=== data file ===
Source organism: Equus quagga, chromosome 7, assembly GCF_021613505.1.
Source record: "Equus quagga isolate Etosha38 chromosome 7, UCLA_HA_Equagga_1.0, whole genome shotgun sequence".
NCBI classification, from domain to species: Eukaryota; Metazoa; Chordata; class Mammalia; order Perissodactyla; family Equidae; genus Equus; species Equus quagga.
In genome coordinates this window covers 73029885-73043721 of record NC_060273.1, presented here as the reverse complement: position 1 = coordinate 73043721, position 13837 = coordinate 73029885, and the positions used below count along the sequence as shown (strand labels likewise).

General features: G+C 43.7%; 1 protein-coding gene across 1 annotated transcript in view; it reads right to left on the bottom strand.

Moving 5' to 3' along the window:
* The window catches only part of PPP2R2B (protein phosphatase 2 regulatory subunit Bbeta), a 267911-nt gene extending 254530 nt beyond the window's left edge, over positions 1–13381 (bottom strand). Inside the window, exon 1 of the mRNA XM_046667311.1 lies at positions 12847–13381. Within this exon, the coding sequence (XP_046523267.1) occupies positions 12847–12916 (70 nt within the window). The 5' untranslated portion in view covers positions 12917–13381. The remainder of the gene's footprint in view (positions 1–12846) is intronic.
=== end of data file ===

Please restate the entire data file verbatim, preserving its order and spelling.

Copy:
Source organism: Equus quagga, chromosome 7, assembly GCF_021613505.1.
Source record: "Equus quagga isolate Etosha38 chromosome 7, UCLA_HA_Equagga_1.0, whole genome shotgun sequence".
NCBI classification, from domain to species: Eukaryota; Metazoa; Chordata; class Mammalia; order Perissodactyla; family Equidae; genus Equus; species Equus quagga.
In genome coordinates this window covers 73029885-73043721 of record NC_060273.1, presented here as the reverse complement: position 1 = coordinate 73043721, position 13837 = coordinate 73029885, and the positions used below count along the sequence as shown (strand labels likewise).

General features: G+C 43.7%; 1 protein-coding gene across 1 annotated transcript in view; it reads right to left on the bottom strand.

Moving 5' to 3' along the window:
* The window catches only part of PPP2R2B (protein phosphatase 2 regulatory subunit Bbeta), a 267911-nt gene extending 254530 nt beyond the window's left edge, over positions 1–13381 (bottom strand). Inside the window, exon 1 of the mRNA XM_046667311.1 lies at positions 12847–13381. Within this exon, the coding sequence (XP_046523267.1) occupies positions 12847–12916 (70 nt within the window). The 5' untranslated portion in view covers positions 12917–13381. The remainder of the gene's footprint in view (positions 1–12846) is intronic.